AP PHOTOS: Father's museum honors son killed in Turkey coup

In this Thursday, July 6, 2017 photo, Tarkan Ecebalin, left, stands next to a picture of his late son Tolga, at their former home in Istanbul. The father turned the modest house into a museum honouring his child, who was 27 when he was killed during the July 15, 2016 failed military coup. (AP Photo/Lefteris Pitarakis)

AP PHOTOS: Father's museum honors son killed in Turkey coup

ISTANBUL — Tarkan Ecebalin lives and breathes the memory of his son Tolga. The 27-year-old was among some 250 people killed in Turkey last year while trying to prevent a botched attempt to overthrow the government.

A year on, the family has moved elsewhere to allow Ecebalin to turn their modest, three-bedroom home in Istanbul's Balat neighborhood into a museum to honor his son. Members of the public can visit, but must make an appointment.

The bed Tolga once slept in is draped with a Turkish flag. His clothes are displayed on mannequins, and dozens of photographs of Tolga from birth to death adorn the walls.

"It smells like Tolga here. Every corner of this house smells like Tolga to me," said Tarkan Ecebalin, who is 48. "Tolga is present in every corner of this house."

The rebellion unfolded on a Friday evening when a group of military officers commandeered war planes, helicopters and tanks to attack key government buildings in the capital, including parliament and the presidential palace complex. They held Istanbul's main bridge and square, attacked some government buildings and tried to overtake television stations.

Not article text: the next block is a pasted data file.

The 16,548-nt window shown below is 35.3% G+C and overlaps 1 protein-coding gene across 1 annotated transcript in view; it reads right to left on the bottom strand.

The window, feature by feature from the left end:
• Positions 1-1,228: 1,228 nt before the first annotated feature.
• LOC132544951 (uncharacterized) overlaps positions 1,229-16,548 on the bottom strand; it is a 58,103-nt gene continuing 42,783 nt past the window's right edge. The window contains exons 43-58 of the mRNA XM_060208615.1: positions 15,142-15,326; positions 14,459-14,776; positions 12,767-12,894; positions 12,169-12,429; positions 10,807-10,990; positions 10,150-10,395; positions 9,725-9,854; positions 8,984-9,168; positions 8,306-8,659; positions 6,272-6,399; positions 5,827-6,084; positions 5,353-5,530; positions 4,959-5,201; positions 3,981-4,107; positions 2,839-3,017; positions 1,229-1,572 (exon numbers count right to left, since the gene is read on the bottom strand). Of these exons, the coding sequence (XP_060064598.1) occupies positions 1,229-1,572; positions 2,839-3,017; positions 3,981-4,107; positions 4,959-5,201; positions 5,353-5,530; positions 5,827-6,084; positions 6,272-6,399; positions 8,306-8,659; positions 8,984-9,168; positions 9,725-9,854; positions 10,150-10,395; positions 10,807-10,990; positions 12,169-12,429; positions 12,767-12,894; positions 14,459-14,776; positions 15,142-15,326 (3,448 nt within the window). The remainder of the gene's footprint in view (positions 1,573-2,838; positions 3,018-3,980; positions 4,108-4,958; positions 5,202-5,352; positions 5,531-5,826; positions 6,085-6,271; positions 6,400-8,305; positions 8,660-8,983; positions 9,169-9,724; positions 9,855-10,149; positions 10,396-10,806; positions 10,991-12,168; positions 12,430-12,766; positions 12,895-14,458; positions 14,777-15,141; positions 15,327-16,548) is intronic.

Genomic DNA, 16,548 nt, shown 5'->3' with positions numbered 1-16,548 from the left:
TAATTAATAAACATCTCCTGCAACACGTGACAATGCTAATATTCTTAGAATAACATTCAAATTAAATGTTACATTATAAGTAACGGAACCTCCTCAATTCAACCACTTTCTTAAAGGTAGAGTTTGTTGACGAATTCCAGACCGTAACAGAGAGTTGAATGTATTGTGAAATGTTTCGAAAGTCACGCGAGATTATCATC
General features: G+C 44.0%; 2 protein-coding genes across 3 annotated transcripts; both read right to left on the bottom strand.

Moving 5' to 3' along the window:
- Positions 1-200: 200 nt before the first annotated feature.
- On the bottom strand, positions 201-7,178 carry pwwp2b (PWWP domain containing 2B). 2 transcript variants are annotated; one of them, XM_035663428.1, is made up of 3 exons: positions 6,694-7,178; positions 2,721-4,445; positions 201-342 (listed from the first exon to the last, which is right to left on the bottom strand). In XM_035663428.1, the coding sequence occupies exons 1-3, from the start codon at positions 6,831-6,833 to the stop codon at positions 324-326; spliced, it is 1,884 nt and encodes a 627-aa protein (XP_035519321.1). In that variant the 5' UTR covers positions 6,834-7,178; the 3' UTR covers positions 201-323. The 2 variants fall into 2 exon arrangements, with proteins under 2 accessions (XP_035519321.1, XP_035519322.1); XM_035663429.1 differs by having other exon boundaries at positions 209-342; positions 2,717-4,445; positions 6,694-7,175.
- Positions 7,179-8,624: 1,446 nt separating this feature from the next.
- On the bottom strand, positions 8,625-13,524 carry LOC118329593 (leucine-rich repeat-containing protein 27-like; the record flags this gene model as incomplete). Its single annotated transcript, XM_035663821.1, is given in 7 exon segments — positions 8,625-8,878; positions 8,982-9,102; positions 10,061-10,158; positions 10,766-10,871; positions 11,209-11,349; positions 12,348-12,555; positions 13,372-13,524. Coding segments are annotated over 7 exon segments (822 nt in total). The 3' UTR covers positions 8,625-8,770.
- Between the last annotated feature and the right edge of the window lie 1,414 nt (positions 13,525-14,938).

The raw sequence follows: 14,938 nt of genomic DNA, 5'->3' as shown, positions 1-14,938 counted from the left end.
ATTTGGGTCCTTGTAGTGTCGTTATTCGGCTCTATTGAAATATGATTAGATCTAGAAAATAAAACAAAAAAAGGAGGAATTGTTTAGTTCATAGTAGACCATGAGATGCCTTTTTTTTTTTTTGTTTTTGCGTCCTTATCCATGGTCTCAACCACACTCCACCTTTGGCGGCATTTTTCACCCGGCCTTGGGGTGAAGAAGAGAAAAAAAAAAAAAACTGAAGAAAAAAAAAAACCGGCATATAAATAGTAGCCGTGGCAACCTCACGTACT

Hours later, Turkey's President Recep Tayyip Erdogan appeared on television and urged citizens to take to the streets to stop the tanks and soldiers.

Tarkan and Tolga were among the hundreds of people who heeded the leader's call.

The two were side by side when Tolga, also a father of two, said: "Dad, this is something else. If our elders told us to take to the streets, maybe God will destine us martyrdom."

A gunshot hit the younger man just below the eye. He was taken to the hospital, where he was eventually pronounced dead.

The government has blamed the coup on the influential movement led by U.S.-based Muslim cleric Fethullah Gulen, a former Erdogan ally who ran a network of schools, dormitories, media outlets and universities. Gulen's followers are accused of infiltrating state institutions over decades to carry out the insurgency.

More than 2,000 people were injured in the streets during the failed military coup.

Those who died, including Tolga, are hailed as martyrs.

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